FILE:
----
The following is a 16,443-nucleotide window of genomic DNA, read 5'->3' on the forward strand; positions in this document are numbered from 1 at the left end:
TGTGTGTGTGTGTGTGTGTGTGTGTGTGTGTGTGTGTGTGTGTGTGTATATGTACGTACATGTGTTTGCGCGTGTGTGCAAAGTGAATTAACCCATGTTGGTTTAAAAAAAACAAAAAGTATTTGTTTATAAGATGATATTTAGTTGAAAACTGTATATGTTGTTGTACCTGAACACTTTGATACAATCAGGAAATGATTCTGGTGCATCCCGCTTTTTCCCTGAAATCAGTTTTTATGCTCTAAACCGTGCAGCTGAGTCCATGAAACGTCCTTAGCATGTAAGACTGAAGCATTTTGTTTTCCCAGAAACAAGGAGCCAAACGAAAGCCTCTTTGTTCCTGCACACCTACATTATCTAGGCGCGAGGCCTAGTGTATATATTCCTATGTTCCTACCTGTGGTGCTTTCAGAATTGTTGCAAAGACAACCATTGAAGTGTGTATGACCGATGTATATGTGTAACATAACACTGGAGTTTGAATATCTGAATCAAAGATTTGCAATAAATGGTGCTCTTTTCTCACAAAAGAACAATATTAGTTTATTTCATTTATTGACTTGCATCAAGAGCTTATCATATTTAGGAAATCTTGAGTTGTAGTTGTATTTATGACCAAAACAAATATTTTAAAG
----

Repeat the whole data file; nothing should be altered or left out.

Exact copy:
The following is a 16,443-nucleotide window of genomic DNA, read 5'->3' on the forward strand; positions in this document are numbered from 1 at the left end:
TGTGTGTGTGTGTGTGTGTGTGTGTGTGTGTGTGTGTGTGTGTGTGTATATGTACGTACATGTGTTTGCGCGTGTGTGCAAAGTGAATTAACCCATGTTGGTTTAAAAAAAACAAAAAGTATTTGTTTATAAGATGATATTTAGTTGAAAACTGTATATGTTGTTGTACCTGAACACTTTGATACAATCAGGAAATGATTCTGGTGCATCCCGCTTTTTCCCTGAAATCAGTTTTTATGCTCTAAACCGTGCAGCTGAGTCCATGAAACGTCCTTAGCATGTAAGACTGAAGCATTTTGTTTTCCCAGAAACAAGGAGCCAAACGAAAGCCTCTTTGTTCCTGCACACCTACATTATCTAGGCGCGAGGCCTAGTGTATATATTCCTATGTTCCTACCTGTGGTGCTTTCAGAATTGTTGCAAAGACAACCATTGAAGTGTGTATGACCGATGTATATGTGTAACATAACACTGGAGTTTGAATATCTGAATCAAAGATTTGCAATAAATGGTGCTCTTTTCTCACAAAAGAACAATATTAGTTTATTTCATTTATTGACTTGCATCAAGAGCTTATCATATTTAGGAAATCTTGAGTTGTAGTTGTATTTATGACCAAAACAAATATTTTAAAG